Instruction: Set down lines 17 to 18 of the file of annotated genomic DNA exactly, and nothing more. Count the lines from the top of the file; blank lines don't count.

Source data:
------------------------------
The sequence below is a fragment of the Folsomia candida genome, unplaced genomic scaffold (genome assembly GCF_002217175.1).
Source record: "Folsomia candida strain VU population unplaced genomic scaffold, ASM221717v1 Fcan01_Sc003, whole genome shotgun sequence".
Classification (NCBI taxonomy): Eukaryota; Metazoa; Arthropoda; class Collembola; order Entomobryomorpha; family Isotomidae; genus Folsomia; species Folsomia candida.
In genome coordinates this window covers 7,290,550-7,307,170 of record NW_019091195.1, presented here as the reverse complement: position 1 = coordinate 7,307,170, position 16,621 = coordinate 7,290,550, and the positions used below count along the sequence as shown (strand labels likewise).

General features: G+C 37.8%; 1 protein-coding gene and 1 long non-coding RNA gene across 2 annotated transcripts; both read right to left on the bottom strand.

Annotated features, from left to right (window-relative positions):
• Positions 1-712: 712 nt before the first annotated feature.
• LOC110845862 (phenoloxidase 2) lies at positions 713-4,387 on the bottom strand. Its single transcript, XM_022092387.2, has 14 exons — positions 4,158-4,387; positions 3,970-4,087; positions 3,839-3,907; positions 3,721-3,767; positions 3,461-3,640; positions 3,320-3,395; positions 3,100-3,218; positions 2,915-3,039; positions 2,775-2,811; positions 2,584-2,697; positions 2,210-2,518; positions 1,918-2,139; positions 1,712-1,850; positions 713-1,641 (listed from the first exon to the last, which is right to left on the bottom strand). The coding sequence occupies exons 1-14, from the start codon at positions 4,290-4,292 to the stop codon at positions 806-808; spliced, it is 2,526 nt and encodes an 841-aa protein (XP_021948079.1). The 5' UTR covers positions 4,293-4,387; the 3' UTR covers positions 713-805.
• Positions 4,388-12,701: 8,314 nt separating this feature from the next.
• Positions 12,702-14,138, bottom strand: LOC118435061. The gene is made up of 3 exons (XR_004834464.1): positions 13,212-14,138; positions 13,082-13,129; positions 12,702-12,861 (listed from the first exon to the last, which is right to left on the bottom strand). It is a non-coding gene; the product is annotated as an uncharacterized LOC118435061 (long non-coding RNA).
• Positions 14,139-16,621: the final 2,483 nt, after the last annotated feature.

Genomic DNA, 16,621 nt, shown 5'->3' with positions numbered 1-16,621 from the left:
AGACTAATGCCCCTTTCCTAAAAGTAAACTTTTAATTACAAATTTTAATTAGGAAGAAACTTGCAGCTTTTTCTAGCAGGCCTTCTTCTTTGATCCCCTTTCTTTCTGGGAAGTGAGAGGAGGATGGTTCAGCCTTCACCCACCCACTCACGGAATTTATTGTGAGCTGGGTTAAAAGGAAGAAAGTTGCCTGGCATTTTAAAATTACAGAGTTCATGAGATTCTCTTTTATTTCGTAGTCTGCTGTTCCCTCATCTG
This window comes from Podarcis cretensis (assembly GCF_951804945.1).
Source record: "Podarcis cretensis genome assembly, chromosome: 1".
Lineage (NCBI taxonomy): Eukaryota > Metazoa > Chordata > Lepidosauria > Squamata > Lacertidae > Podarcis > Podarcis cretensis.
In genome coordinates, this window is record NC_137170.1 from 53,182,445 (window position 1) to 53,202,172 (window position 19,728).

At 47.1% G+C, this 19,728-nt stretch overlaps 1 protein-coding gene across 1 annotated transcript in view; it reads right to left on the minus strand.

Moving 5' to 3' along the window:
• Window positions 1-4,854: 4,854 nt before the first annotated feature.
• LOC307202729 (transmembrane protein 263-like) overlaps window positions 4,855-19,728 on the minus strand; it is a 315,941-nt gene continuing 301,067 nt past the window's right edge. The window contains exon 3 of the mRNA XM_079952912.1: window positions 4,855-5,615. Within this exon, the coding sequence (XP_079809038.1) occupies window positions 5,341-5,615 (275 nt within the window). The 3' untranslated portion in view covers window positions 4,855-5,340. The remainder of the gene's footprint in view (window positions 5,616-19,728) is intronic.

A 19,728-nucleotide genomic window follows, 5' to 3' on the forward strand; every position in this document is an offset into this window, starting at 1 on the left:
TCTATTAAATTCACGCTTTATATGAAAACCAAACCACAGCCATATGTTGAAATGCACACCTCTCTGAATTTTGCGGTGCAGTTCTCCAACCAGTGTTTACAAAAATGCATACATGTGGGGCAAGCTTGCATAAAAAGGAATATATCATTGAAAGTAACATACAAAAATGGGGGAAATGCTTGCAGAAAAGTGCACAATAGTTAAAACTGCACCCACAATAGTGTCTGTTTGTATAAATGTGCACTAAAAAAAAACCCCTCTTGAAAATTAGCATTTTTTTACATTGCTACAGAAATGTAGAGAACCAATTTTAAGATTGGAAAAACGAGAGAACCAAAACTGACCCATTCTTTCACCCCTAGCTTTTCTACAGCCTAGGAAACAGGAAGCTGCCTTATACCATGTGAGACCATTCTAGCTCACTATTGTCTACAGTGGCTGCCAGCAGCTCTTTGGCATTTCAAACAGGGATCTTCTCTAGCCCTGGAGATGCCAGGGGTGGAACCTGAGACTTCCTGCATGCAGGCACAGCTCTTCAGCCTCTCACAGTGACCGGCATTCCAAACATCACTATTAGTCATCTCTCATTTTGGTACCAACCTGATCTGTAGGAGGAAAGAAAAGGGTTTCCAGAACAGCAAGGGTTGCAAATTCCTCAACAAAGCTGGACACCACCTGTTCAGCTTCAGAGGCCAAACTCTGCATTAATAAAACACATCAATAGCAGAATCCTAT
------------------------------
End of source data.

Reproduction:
In genome coordinates, this window is record NC_137170.1 from 53,182,445 (window position 1) to 53,202,172 (window position 19,728).

At 47.1% G+C, this 19,728-nt stretch overlaps 1 protein-coding gene across 1 annotated transcript in view; it reads right to left on the minus strand.